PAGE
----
By K. J. Theodore of ShagbarkBantams.com
Many of you older fanciers will remember one of my favorite TV programs from the past called Quincy, but for the younger audience, Dr. Quincy was a coroner.
This column will be dedicated to keeping you from needing one. (In the poultry world, Dr. Quincy would have been known as an Avian Pathologist or Poultry Research Veterinarian.)
In order to avoid the need for an avian pathologist, a fancier must practice good, common sense GENERAL CARE including good nutrition.
Do you realize that a chicken is designed to live thirty years? Did you know that a healthy hen can lay for up to 18 years? Most chickens do not live that long because they succumb to a multitude of stresses, disease, and predation. But with a little common sense care and good nutrition, your birds can live a long, happy life.
Let’s begin with water. Providing good, clean water is probably one of the most important things you can do for your birds. This is especially true with waterfowl. All hens need an abundance of water when laying, while roosters require less. Waterfowl drink about four times the water that chickens and turkeys do, and they require clean water for bathing as well.
I recommend changing drinking water for poultry twice a day in hot weather, and once in cold unless the water becomes soiled during the day with feces, then I would change it as soon as you notice it. If this becomes a burdensome problem, then I would strategize to prevent the droppings from ending up in the water in the first place. I try to elevate my water containers off of the floor to prevent contamination by soiled shavings.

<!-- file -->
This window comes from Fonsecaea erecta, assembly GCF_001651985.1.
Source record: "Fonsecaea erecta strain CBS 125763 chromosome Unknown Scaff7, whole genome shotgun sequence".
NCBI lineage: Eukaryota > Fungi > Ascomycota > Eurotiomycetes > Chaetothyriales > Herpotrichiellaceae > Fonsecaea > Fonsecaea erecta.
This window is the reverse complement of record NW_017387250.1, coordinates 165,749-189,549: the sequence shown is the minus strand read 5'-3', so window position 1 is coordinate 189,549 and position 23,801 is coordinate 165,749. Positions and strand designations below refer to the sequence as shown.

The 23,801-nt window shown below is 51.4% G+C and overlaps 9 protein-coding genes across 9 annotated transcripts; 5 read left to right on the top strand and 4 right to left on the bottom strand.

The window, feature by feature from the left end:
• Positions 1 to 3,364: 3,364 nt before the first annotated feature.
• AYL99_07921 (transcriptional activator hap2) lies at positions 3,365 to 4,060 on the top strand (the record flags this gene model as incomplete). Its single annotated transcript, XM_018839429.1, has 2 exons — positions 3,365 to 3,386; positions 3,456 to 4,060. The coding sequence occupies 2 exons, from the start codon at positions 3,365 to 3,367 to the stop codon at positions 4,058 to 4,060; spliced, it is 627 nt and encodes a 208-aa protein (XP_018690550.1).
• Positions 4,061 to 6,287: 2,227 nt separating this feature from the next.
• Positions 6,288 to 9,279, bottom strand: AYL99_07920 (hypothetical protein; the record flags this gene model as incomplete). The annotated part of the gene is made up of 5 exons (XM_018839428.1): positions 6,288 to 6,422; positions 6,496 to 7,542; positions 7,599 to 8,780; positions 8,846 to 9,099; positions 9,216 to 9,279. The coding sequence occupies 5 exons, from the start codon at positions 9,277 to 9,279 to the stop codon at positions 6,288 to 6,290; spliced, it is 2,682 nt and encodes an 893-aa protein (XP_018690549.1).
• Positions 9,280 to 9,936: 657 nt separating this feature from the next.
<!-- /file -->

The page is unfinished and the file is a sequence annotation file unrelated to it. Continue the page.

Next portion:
I add a water-soluble vitamin, mineral, and probiotic supplement to all drinking water. It’s relatively inexpensive and a good preventative maintenance measure. When I want the waterfowl to benefit from this practice, I take their bath away from them at night and then provide fortified drinking water to them in small containers (that they can’t fit into to swim in), first thing in the morning when they’re thirsty. They’ll drink away. Then I provide their bath for the remainder of the day.
To keep the duck’s bath from becoming heavily laden with bacteria from their droppings, I always add a few drops of Oxine every time I change the water. Because the Oxine will also kill off good bacteria in the stomach, wait about an hour between providing the drinking water and their first bath of the day. That will give the probiotics (good bacteria), a chance to migrate down the intestinal tract before the Oxine enters the stomach.
Nutrition, in the way of feed, is vital to the good health of your birds. Purchase a brand name manufactured duck pellet or appropriate poultry feed for your particular species. For the ducks, I recommend a good duck pellet fed twice a day no more than they can clean up in about 10-15 minutes, along with a free-feed system of whole or crimped oats. They’ll prefer the pellet but will eat the oats when the pellet is gone. The oats are very nutritious for them. The crimped oats are easier to digest, but whole oats are also acceptable. In cold weather, provide a little corn for the late feeding to keep them warm overnight. This applies to your other poultry as well.
I custom blend my own chicken feed, but there are many good brand name manufactured feeds available for chickens in all phases of growth and production. Free-feed works well for youngsters, while a little more controlled consumption program should be exercised for adults. Avoid the typical pitfall of feeding chickens table scraps and other “treats”. If they’re on a good feed, they don’t require additional supplements. Also, many table scraps can be toxic to your birds and unless you’re very familiar with what those items are, you run the risk of giving them the wrong thing every time you do it. Excessive spices and salts in prepared table food can be particularly problematic. And don’t ever give them chocolate. I had someone call me once to say that half of the flock died after they were given a “treat” of chocolate cereal. If you need a simple “treat” for training purposes, stick to white bread tidbits.